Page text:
Real-world dosing evidence presented in this study may also have implications on the expected costs of treatment associated with 20% SCIG (Hizentra). Although 20% SCIG (Hizentra) is more costly than IVIG, it has been shown to be cost-effective or cost-saving at a Hizentra 20% SCIG-to-IVIG dose ratio of 1:1 and cost-saving even at a dose ratio of 1.5:1 as a result of lower healthcare resource utilization and, therefore, lower costs for hospital care.19 The need for medical supervision and administration of IVIG infusions at healthcare centers is one of the main drivers of the cost differences between IVIG and SCIG treatment. A number of international studies have shown that switching from IVIG to SCIG also reduces healthcare costs incurred by payers as a result of decreased hospital personnel labor costs, increased healthcare personnel productivity, and less use of healthcare facilities.20-22 The convenience of administering SCIG at home, avoiding time spent at infusion centers, and reduced productivity loss resulting from short infusion times also provides indirect cost savings to patients.23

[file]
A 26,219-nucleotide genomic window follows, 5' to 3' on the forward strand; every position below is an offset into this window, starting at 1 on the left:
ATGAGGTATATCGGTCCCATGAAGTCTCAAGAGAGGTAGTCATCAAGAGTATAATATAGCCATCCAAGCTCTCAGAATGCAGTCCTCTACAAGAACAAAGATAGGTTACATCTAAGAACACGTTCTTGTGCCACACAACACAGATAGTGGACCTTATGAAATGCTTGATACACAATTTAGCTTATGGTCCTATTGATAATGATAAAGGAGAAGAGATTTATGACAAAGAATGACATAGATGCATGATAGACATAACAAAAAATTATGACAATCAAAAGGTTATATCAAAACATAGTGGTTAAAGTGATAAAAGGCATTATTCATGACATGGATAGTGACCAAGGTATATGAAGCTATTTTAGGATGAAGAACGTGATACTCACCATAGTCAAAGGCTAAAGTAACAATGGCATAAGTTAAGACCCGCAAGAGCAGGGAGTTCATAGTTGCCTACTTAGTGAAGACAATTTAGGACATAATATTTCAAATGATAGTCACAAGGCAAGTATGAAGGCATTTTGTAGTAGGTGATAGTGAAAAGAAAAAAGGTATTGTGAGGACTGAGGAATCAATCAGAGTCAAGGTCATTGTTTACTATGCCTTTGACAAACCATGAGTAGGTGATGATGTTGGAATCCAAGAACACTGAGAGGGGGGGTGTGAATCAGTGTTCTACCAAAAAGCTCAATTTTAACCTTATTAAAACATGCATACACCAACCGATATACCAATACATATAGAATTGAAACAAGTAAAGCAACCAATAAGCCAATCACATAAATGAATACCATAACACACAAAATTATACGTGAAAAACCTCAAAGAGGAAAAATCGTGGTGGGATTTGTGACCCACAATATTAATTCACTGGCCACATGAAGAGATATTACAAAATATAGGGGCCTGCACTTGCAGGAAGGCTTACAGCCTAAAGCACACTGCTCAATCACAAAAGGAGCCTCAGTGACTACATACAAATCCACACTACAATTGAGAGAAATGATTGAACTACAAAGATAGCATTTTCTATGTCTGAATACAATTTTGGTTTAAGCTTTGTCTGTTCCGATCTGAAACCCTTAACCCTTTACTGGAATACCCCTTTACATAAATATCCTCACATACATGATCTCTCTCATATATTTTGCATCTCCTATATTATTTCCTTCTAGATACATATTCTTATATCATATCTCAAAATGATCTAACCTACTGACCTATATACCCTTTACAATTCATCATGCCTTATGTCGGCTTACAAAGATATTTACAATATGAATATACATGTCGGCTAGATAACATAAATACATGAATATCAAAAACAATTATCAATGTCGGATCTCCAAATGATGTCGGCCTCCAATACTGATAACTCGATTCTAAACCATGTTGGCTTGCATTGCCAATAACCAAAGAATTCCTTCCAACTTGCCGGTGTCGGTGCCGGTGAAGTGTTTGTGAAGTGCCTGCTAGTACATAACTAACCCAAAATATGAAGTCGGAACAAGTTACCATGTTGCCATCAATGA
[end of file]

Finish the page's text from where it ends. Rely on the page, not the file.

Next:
Improvements in patient quality of life are observed among pediatric and adult patients who switch from IVIG to SCIG, and dose ratios of approximately 1:1 are likely to be sufficient to achieve these positive outcomes.24 Specifically, patients treated with home-based SCIG reported improved treatment satisfaction, greater freedom and flexibility, and better school and social functioning among children.23 Given patient preference for home therapy, equal efficacy of SCIG and IVIG therapy in protecting against infections, and the relative safety of SCIG administration, it is not surprising that 90% of patients who switched from IVIG to SCIG therapy in a previous study remained on SCIG and 95% of newly diagnosed patients who chose SCIG over IVIG remained on SCIG.25